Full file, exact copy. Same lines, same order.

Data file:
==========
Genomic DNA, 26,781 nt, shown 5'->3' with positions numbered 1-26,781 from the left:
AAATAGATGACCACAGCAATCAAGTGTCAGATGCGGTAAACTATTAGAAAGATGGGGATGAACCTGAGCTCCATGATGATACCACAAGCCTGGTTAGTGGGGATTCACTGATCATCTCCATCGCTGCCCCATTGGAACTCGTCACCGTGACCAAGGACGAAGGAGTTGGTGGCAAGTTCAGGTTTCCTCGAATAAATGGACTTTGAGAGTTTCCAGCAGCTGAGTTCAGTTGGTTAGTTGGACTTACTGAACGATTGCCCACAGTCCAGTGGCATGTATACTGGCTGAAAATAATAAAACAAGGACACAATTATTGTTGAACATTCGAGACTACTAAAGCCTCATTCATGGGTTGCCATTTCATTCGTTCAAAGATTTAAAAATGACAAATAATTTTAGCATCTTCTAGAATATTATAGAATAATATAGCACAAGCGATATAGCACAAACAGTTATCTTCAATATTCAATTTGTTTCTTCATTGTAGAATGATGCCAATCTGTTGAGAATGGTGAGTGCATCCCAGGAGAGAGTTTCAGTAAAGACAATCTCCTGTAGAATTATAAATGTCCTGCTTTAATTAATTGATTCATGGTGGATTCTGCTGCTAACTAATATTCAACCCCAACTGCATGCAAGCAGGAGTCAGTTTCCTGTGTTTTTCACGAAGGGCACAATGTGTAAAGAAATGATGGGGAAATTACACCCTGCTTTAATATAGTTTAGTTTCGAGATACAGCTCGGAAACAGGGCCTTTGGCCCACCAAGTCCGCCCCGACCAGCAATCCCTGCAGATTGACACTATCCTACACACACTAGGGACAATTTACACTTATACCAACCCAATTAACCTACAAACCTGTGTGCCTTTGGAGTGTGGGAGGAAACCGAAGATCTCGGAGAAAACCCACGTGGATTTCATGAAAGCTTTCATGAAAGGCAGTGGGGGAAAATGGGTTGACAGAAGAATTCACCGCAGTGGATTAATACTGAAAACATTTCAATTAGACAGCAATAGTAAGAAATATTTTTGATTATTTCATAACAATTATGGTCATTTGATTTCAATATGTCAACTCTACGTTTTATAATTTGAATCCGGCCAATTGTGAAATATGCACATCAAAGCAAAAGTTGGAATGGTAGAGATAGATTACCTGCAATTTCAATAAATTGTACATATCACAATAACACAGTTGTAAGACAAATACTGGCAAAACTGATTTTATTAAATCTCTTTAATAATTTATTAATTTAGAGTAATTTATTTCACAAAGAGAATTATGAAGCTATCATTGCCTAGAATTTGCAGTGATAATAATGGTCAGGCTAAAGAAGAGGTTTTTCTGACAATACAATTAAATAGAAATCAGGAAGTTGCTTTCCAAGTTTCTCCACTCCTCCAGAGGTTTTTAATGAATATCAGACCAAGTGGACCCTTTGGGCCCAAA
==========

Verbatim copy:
Genomic DNA, 26,781 nt, shown 5'->3' with positions numbered 1-26,781 from the left:
AAATAGATGACCACAGCAATCAAGTGTCAGATGCGGTAAACTATTAGAAAGATGGGGATGAACCTGAGCTCCATGATGATACCACAAGCCTGGTTAGTGGGGATTCACTGATCATCTCCATCGCTGCCCCATTGGAACTCGTCACCGTGACCAAGGACGAAGGAGTTGGTGGCAAGTTCAGGTTTCCTCGAATAAATGGACTTTGAGAGTTTCCAGCAGCTGAGTTCAGTTGGTTAGTTGGACTTACTGAACGATTGCCCACAGTCCAGTGGCATGTATACTGGCTGAAAATAATAAAACAAGGACACAATTATTGTTGAACATTCGAGACTACTAAAGCCTCATTCATGGGTTGCCATTTCATTCGTTCAAAGATTTAAAAATGACAAATAATTTTAGCATCTTCTAGAATATTATAGAATAATATAGCACAAGCGATATAGCACAAACAGTTATCTTCAATATTCAATTTGTTTCTTCATTGTAGAATGATGCCAATCTGTTGAGAATGGTGAGTGCATCCCAGGAGAGAGTTTCAGTAAAGACAATCTCCTGTAGAATTATAAATGTCCTGCTTTAATTAATTGATTCATGGTGGATTCTGCTGCTAACTAATATTCAACCCCAACTGCATGCAAGCAGGAGTCAGTTTCCTGTGTTTTTCACGAAGGGCACAATGTGTAAAGAAATGATGGGGAAATTACACCCTGCTTTAATATAGTTTAGTTTCGAGATACAGCTCGGAAACAGGGCCTTTGGCCCACCAAGTCCGCCCCGACCAGCAATCCCTGCAGATTGACACTATCCTACACACACTAGGGACAATTTACACTTATACCAACCCAATTAACCTACAAACCTGTGTGCCTTTGGAGTGTGGGAGGAAACCGAAGATCTCGGAGAAAACCCACGTGGATTTCATGAAAGCTTTCATGAAAGGCAGTGGGGGAAAATGGGTTGACAGAAGAATTCACCGCAGTGGATTAATACTGAAAACATTTCAATTAGACAGCAATAGTAAGAAATATTTTTGATTATTTCATAACAATTATGGTCATTTGATTTCAATATGTCAACTCTACGTTTTATAATTTGAATCCGGCCAATTGTGAAATATGCACATCAAAGCAAAAGTTGGAATGGTAGAGATAGATTACCTGCAATTTCAATAAATTGTACATATCACAATAACACAGTTGTAAGACAAATACTGGCAAAACTGATTTTATTAAATCTCTTTAATAATTTATTAATTTAGAGTAATTTATTTCACAAAGAGAATTATGAAGCTATCATTGCCTAGAATTTGCAGTGATAATAATGGTCAGGCTAAAGAAGAGGTTTTTCTGACAATACAATTAAATAGAAATCAGGAAGTTGCTTTCCAAGTTTCTCCACTCCTCCAGAGGTTTTTAATGAATATCAGACCAAGTGGACCCTTTGGGCCCAAA